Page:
Current natures and temperature differences allure a variety of fish varieties drifting between the Black Sea and the Sea of Marmara, contributing to the regional economy via fishing. The Black Sea region strategically existing on the junction of Europe, Central Asia, and the Middle East is often referred to as a ‘Regional Security Complex’ (RSC), owing to its history of confrontations and conflicts.

Moreover, the Soviet collapse left various undecided land disputes, minority concerns, and fragile states which in the end fueled corruption, arms & drug smuggling and restricted any effective institutional corporation and political dialogue between the riparian countries. The Organization of the Black Sea Economic Cooperation (BSEC) was established in 1992 in Istanbul encompassing Turkey, Russia, Ukraine, Georgia, Azerbaijan, Armenia, and six other countries, by the efforts of then Turkish President Turgut Özal.

He aimed to unlock the potential of the region by increasing cooperation in economy, science, trade, education, technology, politics, and culture while ensuring peace and stability by preventing future conflicts. Unable to join European Union despite decade-long negotiations, Turkey views BSEC as another option for boosting economic development. BSEC, with an economic worth of $4.5 trillion and an organization structure remarkably similar to that of the EU, is incorporating many ambitious projects for the Turkish economy.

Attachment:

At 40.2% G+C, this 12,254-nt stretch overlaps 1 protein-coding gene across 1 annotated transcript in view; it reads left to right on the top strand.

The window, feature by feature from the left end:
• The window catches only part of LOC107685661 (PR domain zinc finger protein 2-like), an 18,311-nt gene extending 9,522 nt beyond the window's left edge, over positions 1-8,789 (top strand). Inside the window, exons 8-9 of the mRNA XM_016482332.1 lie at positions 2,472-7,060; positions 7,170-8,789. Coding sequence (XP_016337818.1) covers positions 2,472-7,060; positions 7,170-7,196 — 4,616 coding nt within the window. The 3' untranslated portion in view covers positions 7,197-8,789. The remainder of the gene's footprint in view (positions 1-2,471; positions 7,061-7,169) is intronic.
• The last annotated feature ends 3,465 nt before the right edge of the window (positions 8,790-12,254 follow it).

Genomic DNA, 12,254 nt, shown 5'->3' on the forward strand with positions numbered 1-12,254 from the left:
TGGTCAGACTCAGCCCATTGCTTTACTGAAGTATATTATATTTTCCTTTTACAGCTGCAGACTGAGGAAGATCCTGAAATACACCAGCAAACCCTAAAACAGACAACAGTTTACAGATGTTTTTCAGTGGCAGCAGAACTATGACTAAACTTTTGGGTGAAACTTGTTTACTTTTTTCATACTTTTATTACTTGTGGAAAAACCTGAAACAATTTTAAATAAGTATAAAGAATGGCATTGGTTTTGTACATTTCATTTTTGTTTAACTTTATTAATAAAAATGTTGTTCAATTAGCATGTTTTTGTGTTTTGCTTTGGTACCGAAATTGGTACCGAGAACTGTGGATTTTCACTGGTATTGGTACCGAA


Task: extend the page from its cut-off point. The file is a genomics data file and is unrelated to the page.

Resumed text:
Connecting the Caucasus

TRASEKA, a Trans-Caspian Corridor decided in Brussels in May 1993, is one of such projects which will link Central Asia to Continental Europe through the South Caucasus improving highways, railways, pipelines, and ferry & tanker transportations. The project, however, has faced hurdles such as the delay in the installation of the railroad on the Georgian-Turkish Border and the necessity of a vital effort to modernize the Turkish railways.

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The  BSEC countries, having the largest oil and gas reserves after the Middle East, offer a collaboration that can assist Turkey to meet its energy demands. “First and foremost, the Lausanne Treaty does not only encompass Greece but the entire region,” Erdogan stated. “And because of that alone – I think that over time all treaties need a revision – the Lausanne Treaty, in the face of the recent developments, needs a revision if you will.”

While Athens finds the Lausanne treaty as the foundation of its territorial integrity and sovereignty, the above statement rang alarms across Greece when given by the Turkish President in the 2018 historic visit to Greece. Erdogan’s vision to resurrect the Islamist golden era of the Ottoman Empire both internally and abroad has also impacted his foreign approach, enough for both critics and supporters to refer to his foreign policy as ‘Neo-Ottomanism’.

Converting historical Hagia Sophia into a mosque, exploring oil and gas reserves in contested regions of both the Black Sea and the Mediterranean, and hosting Hamas in the face of Arab Normalization agreements are some recent examples. Amid the fall of communism, the heirs of the old Russian, Ottoman, and Safavid empires (Russia, Turkey, and Iran respectively) were expected to resume the struggle of regional dominance.

Armenia & Azerbaijan